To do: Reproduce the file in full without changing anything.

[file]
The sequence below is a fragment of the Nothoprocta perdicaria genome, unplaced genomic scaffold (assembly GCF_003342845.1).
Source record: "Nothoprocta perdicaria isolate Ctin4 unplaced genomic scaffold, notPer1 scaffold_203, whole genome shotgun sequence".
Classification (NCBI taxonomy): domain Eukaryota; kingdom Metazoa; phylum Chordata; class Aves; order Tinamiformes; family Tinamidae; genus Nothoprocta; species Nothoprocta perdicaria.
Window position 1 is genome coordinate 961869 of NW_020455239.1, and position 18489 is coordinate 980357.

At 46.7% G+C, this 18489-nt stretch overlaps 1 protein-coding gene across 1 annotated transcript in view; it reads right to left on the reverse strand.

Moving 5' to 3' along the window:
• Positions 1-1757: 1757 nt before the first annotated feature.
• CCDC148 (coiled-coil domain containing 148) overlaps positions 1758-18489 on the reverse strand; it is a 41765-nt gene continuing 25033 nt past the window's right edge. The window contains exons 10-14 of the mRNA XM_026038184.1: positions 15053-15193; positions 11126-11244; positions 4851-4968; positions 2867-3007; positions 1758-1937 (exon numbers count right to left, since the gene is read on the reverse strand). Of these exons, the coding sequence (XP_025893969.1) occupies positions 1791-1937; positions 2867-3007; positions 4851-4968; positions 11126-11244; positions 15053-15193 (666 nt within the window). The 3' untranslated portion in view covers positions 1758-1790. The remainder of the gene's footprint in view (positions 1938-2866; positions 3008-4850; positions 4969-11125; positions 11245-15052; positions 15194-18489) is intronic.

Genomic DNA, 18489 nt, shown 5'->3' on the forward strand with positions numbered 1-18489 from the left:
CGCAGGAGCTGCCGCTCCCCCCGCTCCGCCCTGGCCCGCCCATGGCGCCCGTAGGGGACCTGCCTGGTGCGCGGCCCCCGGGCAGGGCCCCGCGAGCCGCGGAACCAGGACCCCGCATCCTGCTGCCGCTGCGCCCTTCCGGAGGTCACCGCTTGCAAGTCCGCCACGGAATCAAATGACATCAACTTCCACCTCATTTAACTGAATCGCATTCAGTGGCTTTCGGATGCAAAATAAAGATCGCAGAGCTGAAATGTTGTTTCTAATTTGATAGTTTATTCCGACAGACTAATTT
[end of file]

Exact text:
The sequence below is a fragment of the Nothoprocta perdicaria genome, unplaced genomic scaffold (assembly GCF_003342845.1).
Source record: "Nothoprocta perdicaria isolate Ctin4 unplaced genomic scaffold, notPer1 scaffold_203, whole genome shotgun sequence".
Classification (NCBI taxonomy): domain Eukaryota; kingdom Metazoa; phylum Chordata; class Aves; order Tinamiformes; family Tinamidae; genus Nothoprocta; species Nothoprocta perdicaria.
Window position 1 is genome coordinate 961869 of NW_020455239.1, and position 18489 is coordinate 980357.

At 46.7% G+C, this 18489-nt stretch overlaps 1 protein-coding gene across 1 annotated transcript in view; it reads right to left on the reverse strand.

Moving 5' to 3' along the window:
• Positions 1-1757: 1757 nt before the first annotated feature.
• CCDC148 (coiled-coil domain containing 148) overlaps positions 1758-18489 on the reverse strand; it is a 41765-nt gene continuing 25033 nt past the window's right edge. The window contains exons 10-14 of the mRNA XM_026038184.1: positions 15053-15193; positions 11126-11244; positions 4851-4968; positions 2867-3007; positions 1758-1937 (exon numbers count right to left, since the gene is read on the reverse strand). Of these exons, the coding sequence (XP_025893969.1) occupies positions 1791-1937; positions 2867-3007; positions 4851-4968; positions 11126-11244; positions 15053-15193 (666 nt within the window). The 3' untranslated portion in view covers positions 1758-1790. The remainder of the gene's footprint in view (positions 1938-2866; positions 3008-4850; positions 4969-11125; positions 11245-15052; positions 15194-18489) is intronic.

Genomic DNA, 18489 nt, shown 5'->3' on the forward strand with positions numbered 1-18489 from the left:
CGCAGGAGCTGCCGCTCCCCCCGCTCCGCCCTGGCCCGCCCATGGCGCCCGTAGGGGACCTGCCTGGTGCGCGGCCCCCGGGCAGGGCCCCGCGAGCCGCGGAACCAGGACCCCGCATCCTGCTGCCGCTGCGCCCTTCCGGAGGTCACCGCTTGCAAGTCCGCCACGGAATCAAATGACATCAACTTCCACCTCATTTAACTGAATCGCATTCAGTGGCTTTCGGATGCAAAATAAAGATCGCAGAGCTGAAATGTTGTTTCTAATTTGATAGTTTATTCCGACAGACTAATTT